The View From The Hill
by Al Albers
All he wanted was a chance to talk; a friend he could confide in. But no one would take the time to sit and listen. He was a derelict, one of many in the neighborhood, but he was also a human being. People tended to overlook that. I stayed and listened to his story.
"For 43 years I was the butcher in this neighborhood," the old man whispered. "I've seen families come and go, and youngsters grow up, marry and move away. They were good times."
I looked up and down the street, 100-feet in front of me. Suddenly the old man spoke; it was as if he had read my thoughts.
"The neighborhood's changed over the years. It used to be nothing but fancy brownstones and carriage houses. Now look at it - nothing but big apartment houses, with more people in one room than had previously lived in the whole house. I hate it," he said.
For a few moments, he said nothing. He sat still, staring straight ahead. His eyes seemed deep in thought. Then, just as suddenly as he had stopped, he continued.
"Business was good. My best customers were from the communal clubs in the surrounding areas. They came to my butcher shop because I gave them nothing but the best. And they never questioned my bills!"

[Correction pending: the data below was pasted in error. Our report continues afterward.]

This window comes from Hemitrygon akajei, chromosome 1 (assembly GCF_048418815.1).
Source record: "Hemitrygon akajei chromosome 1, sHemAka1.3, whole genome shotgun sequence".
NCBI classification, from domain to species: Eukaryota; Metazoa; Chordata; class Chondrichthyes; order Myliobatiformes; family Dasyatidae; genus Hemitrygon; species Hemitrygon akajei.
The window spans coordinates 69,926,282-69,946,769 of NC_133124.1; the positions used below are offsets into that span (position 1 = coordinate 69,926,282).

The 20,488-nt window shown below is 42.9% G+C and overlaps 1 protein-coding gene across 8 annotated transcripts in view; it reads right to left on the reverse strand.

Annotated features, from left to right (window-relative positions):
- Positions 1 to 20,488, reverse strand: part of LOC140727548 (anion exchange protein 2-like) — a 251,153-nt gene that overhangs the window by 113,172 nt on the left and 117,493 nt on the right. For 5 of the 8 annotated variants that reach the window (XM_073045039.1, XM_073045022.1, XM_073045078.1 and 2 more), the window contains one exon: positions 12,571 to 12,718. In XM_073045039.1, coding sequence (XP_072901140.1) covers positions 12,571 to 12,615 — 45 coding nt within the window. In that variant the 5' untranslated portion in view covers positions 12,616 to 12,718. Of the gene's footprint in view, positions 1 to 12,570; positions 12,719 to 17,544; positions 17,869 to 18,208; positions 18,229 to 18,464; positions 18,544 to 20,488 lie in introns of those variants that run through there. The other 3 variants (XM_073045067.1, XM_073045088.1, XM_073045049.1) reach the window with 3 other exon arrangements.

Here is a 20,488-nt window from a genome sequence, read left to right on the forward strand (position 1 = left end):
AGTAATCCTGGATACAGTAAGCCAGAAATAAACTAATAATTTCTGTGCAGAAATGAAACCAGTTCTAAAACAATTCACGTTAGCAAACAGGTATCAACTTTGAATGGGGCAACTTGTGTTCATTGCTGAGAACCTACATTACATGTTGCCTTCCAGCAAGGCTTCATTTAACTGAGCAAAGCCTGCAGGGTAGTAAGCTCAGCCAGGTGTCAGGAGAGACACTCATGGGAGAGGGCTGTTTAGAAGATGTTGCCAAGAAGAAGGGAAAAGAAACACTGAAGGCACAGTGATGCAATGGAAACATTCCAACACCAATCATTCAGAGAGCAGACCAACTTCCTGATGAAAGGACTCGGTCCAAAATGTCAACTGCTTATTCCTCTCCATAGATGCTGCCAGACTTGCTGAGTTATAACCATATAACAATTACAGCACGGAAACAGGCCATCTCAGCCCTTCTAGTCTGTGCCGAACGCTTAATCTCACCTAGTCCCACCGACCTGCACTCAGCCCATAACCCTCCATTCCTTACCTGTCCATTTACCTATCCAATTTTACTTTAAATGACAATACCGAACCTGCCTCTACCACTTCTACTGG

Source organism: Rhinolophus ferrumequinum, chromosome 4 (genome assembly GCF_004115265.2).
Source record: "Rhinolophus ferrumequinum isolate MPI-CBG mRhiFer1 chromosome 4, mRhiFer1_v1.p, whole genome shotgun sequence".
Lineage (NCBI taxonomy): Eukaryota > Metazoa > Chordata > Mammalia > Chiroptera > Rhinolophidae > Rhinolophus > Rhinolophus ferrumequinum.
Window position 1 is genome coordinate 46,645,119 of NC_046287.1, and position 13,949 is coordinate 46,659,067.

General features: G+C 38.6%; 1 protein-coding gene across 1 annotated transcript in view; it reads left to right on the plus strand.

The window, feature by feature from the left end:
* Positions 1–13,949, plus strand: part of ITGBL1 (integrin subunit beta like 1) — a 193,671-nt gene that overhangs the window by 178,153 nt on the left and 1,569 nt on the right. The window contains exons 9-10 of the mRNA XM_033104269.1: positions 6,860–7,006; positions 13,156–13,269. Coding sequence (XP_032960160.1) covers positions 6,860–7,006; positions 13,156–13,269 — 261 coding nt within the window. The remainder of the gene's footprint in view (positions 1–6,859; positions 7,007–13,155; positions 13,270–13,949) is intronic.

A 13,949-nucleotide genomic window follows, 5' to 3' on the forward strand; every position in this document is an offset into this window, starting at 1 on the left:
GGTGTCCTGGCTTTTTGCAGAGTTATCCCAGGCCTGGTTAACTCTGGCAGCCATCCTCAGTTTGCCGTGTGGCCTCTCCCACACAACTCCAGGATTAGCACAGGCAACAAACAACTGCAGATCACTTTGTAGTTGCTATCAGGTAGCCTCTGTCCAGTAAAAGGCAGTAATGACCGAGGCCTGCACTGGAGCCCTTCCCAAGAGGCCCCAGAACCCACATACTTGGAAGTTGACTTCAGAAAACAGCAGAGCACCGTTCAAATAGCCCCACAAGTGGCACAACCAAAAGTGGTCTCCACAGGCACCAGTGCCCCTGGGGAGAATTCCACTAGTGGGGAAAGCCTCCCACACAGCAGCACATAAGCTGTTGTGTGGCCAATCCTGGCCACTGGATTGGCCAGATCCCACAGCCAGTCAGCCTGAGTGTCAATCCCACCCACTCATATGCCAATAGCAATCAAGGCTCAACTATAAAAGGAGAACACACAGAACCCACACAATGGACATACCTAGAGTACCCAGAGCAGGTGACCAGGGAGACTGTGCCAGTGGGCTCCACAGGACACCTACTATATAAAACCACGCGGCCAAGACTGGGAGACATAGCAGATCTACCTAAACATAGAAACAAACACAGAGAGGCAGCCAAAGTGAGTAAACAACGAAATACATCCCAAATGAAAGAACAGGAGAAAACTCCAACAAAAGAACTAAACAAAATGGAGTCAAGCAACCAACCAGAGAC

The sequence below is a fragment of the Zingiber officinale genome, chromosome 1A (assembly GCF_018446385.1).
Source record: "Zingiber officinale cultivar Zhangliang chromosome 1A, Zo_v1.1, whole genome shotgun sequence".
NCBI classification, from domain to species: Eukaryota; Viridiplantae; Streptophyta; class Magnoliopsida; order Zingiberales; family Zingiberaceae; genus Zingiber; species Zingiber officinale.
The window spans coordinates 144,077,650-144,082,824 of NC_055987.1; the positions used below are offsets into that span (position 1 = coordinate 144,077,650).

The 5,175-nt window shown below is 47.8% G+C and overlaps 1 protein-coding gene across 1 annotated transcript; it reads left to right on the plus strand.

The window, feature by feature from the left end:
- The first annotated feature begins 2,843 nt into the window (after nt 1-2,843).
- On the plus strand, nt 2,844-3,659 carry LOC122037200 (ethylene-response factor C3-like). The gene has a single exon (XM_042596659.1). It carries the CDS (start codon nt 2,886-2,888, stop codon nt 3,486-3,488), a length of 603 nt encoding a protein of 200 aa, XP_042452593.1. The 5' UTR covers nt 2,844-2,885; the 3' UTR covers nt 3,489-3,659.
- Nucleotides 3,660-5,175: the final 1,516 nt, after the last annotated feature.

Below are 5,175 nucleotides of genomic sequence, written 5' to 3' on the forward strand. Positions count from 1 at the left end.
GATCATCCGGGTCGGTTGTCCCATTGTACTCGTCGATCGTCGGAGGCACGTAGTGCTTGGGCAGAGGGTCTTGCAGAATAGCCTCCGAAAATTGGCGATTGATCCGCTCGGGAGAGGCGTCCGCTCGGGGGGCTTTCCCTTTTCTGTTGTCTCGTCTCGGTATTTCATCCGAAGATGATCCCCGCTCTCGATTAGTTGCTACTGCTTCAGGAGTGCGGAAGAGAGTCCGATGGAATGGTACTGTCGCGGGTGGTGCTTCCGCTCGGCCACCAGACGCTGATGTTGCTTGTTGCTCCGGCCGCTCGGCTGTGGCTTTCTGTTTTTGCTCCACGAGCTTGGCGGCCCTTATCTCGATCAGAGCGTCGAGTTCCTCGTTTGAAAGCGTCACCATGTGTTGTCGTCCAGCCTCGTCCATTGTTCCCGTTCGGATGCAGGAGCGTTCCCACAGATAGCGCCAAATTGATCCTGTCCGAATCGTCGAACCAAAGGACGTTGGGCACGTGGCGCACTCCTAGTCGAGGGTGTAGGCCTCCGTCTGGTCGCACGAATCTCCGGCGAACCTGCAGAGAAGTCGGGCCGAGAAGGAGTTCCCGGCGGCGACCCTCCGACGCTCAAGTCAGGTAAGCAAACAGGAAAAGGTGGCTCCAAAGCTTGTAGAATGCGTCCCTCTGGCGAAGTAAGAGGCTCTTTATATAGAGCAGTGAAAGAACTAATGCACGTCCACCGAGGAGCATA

"What's become of the butcher shop?" I asked.
"I sold it to a chain store," was his reply. "I'm retired, now."
Realizing that his tattered clothing seemed to belie his claim to being "retired," the old man explained it had taken lots of money to put his boys through college and marry off his daughter in "style."
"With the remaining money, I bought a place in the country," he added.
The old man seemed to see the skepticism in my eyes. Undaunted, he went on to brag that his place in the country was better kept than an old mansion, across from the park. He described in detail the pond, the white swans, clipped hedges and the full-time gardener.
"My place is on top of a hill where you can look over the whole blessed valley," he boasted.
"You must have trouble commuting day-to-day," I implied.
With a sheepish grin he explained that he lived in one of those "crummy boarding houses."
"What about your place in the country," I demanded.
"Oh that," he exclaimed.
Then suddenly a smile inched across his lips.
"My place in the country is the cemetery plot I bought."